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The form filling related to signing up for a live account is all done online, and can be carried out from a desktop or mobile device. You can start the registration process by following the ‘Open an Account’ links found on the broker’s home page. If you’re already using a Demo account, you’ll follow a similar path to convert your account to one that trades live cash.
The first part of the process involves supplying personal details and ID verification. After this, there is a series of questions relating to trading experience and investment objectives. These allow the broker to build a profile for you and comply with Know Your Client (KYC) protocols, which the regulators use to ensure that retail traders are protected properly. The whole process can ultimately help your trading as it offers a chance to reflect on your investment aims and is typically completed in a matter of minutes.
If you sign up with a regulated broker, an additional layer of protection is provided thanks to the anti-money laundering (AML) laws with which they have to comply. These are designed to prevent criminals moving money through brokerage accounts and on to someone else. AML regulations stipulate that any funds paid into a brokerage account can only be returned to the account from which they originally came. As a result, this limits the chances of a rogue party accessing your account and forwarding your funds to a scam account – a regulated broker just can’t process a payment of that nature.
Sending funds to your new brokerage account follows the same format as any other online transaction. You can use a variety of payment providers, but it’s worth checking the T&Cs to find one that doesn’t come with unnecessary administrative charges. The fastest and most popular payment methods are debit/credit cards and these are associated with near instant transfer times. Whichever method you use, once the funds hit your account, you’re ready to trade.
After registering your account, the next step is to run a search for your target stock’s name, or if you’re looking to invest in a range of Singapore stocks, filtering the market by country and sector.
Trade execution in the purest sense comes down to inputting the amount you want to purchase and clicking ‘buy’. It really can be as simple as that. There are some additional risk-management features that are worth considering before you make that final tap of the mouse.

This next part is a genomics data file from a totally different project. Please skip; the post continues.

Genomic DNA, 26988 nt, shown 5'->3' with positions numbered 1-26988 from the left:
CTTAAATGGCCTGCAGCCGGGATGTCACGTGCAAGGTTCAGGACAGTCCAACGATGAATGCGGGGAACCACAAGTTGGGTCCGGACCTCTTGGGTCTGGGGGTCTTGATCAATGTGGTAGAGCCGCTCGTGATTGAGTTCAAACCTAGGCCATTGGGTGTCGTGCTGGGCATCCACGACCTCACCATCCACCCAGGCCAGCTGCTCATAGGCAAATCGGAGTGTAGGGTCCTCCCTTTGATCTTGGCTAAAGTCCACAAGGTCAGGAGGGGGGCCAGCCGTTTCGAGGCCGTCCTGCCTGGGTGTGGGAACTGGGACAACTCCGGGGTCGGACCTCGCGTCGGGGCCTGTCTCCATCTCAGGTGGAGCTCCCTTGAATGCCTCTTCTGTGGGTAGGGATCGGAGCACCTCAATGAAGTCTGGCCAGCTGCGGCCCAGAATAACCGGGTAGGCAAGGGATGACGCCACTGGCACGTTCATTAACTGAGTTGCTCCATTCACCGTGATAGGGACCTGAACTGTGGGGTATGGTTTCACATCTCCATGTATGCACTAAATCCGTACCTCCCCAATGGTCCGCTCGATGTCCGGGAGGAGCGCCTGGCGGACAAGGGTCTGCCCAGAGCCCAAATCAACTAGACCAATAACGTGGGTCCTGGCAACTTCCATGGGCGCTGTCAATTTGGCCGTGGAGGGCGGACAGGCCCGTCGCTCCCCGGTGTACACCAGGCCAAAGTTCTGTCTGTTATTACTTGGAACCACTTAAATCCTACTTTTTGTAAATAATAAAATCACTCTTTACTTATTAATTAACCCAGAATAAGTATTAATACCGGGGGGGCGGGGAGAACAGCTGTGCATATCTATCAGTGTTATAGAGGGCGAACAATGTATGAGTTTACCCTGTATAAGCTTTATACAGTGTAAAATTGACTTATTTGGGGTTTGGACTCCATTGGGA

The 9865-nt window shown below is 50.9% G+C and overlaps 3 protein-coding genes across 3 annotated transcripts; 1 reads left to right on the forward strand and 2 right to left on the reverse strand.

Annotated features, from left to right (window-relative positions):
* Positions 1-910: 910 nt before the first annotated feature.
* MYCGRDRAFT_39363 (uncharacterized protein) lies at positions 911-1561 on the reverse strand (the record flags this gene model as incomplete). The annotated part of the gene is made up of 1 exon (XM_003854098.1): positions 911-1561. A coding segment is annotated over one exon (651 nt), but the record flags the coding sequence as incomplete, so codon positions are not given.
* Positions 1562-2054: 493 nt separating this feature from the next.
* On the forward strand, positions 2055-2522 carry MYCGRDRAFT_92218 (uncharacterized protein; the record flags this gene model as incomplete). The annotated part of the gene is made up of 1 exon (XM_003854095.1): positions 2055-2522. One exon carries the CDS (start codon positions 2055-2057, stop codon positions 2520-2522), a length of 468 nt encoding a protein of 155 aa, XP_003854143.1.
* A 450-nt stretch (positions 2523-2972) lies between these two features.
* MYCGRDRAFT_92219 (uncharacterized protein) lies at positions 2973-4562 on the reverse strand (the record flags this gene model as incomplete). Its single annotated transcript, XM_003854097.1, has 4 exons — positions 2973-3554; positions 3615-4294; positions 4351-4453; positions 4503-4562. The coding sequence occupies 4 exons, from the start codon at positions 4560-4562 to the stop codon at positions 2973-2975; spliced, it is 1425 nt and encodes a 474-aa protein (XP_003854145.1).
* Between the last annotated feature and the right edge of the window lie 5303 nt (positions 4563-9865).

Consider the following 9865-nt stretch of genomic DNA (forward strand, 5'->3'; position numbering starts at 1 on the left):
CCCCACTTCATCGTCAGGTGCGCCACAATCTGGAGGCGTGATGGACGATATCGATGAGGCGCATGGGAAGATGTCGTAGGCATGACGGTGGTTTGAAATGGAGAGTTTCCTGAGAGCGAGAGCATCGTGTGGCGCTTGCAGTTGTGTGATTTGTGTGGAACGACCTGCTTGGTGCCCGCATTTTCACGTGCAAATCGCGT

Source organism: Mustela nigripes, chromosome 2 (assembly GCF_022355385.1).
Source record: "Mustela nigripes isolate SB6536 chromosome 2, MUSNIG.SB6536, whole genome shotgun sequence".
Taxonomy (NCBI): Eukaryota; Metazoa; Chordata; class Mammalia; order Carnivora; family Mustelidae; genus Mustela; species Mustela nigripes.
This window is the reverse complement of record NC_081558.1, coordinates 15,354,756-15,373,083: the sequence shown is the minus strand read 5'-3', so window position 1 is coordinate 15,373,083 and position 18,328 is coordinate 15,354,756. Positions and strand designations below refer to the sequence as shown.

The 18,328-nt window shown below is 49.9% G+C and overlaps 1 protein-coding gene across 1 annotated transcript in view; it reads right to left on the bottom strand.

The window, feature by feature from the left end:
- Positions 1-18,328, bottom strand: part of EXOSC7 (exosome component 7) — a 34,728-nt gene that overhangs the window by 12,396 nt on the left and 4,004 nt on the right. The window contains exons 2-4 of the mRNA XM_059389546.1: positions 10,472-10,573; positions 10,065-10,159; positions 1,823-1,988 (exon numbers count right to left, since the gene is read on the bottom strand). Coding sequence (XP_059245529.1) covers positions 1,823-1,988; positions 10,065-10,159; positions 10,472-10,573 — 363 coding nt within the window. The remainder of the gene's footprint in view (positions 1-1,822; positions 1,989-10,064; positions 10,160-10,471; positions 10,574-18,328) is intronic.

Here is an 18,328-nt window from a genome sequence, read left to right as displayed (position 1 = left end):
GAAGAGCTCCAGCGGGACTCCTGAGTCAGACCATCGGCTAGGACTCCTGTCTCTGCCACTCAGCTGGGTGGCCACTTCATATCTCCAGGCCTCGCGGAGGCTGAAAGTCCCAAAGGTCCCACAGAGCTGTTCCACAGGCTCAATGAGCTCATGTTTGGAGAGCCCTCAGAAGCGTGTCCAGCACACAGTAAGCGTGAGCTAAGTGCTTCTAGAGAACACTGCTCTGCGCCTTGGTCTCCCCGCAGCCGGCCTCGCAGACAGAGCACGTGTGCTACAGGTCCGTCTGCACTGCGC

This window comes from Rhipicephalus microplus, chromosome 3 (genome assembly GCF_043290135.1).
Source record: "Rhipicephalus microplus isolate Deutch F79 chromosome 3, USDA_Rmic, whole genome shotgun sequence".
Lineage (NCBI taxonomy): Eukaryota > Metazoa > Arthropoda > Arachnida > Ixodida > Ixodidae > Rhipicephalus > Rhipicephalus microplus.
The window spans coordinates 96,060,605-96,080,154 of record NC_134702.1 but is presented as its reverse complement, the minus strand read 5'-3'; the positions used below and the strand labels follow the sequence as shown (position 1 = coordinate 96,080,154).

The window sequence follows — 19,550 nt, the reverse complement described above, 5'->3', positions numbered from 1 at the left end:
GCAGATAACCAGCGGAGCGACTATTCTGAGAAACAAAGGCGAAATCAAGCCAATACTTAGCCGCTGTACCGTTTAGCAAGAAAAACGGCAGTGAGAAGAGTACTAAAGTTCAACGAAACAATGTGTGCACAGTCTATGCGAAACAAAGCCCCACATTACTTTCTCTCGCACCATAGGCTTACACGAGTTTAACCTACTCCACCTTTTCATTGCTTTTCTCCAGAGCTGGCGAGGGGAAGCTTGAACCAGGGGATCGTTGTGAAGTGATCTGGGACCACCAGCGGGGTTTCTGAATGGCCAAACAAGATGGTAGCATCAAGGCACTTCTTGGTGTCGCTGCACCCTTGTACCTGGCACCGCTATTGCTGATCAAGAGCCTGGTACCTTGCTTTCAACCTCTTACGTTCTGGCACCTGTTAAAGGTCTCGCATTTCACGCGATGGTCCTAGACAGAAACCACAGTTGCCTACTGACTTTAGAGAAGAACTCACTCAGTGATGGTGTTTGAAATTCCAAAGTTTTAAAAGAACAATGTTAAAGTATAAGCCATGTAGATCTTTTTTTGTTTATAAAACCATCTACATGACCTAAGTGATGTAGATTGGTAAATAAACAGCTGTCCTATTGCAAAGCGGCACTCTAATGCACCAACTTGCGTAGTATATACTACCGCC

Stop-loss instructions and take profit orders are designed to help you manage your risk. If price reaches a certain point, the system will automatically sell some, or all, of your position. You decide what that level is and submit the instruction into the system.
In the case of stop-losses, the intention is that if your investment does turn out to be a bad decision, you’ll sell out of your position, cut your losses and live to fight another day.
Take profit orders work in the same way but close out your position if price moves in your favour. They crystallise profits by selling some or part of your position if price reaches your target level.
Stop-losses and take profits are often recommended for beginners and those trading short-term strategies. Depending on what type of approach you are adopting, it might be worth considering the alternative arguments. In general, buy-and-hold investors might want to not use stop-losses or take profit orders, because they are willing to ride out a short-term price slump. Using stop-losses in some situations could lead to you getting kicked out of a position before it has time to come good.
In a similar way, take profits help you lock in some profits, but letting a position run can sometimes be preferable. Whether or not to use them is largely dependent on the strategy you are using and is something that you have complete control over.
There is one final order type to mention: limit orders. These allow you to state a price at which you want to buy a particular stock. They are binding contracts and might not be ‘filled’ if price doesn’t reach your target level. If a stock is, for example, trading at $2.42 but you think that it will clip the $2.35 price level before heading upwards, you can build that instruction into your broker platform. There’s no guarantee that you’ll be filled at your target level, but if you can be patient, then you might optimise your trade entry point.
After you’ve researched the markets and signed up with a legit broker, trading the markets ultimately comes down to clicking a mouse or tapping a screen. Buying stocks is very similar to other online purchases and any trade execution is followed by a moment when some of your cash pile is converted into a stock position. From that moment onwards, the value of your holding will be determined by market price.
One salient piece of advice offered by experienced traders is to check your trade as soon as it’s completed. By accessing the ‘portfolio’ section of the platform, you’ll be able to review your recent activity. If you’ve made any sort or error, now is the time to spot and rectify it. This area of the site is also where you’ll be able to monitor the performance of your trades. It’s also where you’ll go to close out your trades. When the time is right, log in, crystallise your returns, and decide whether to trade again or send cash back to your base account.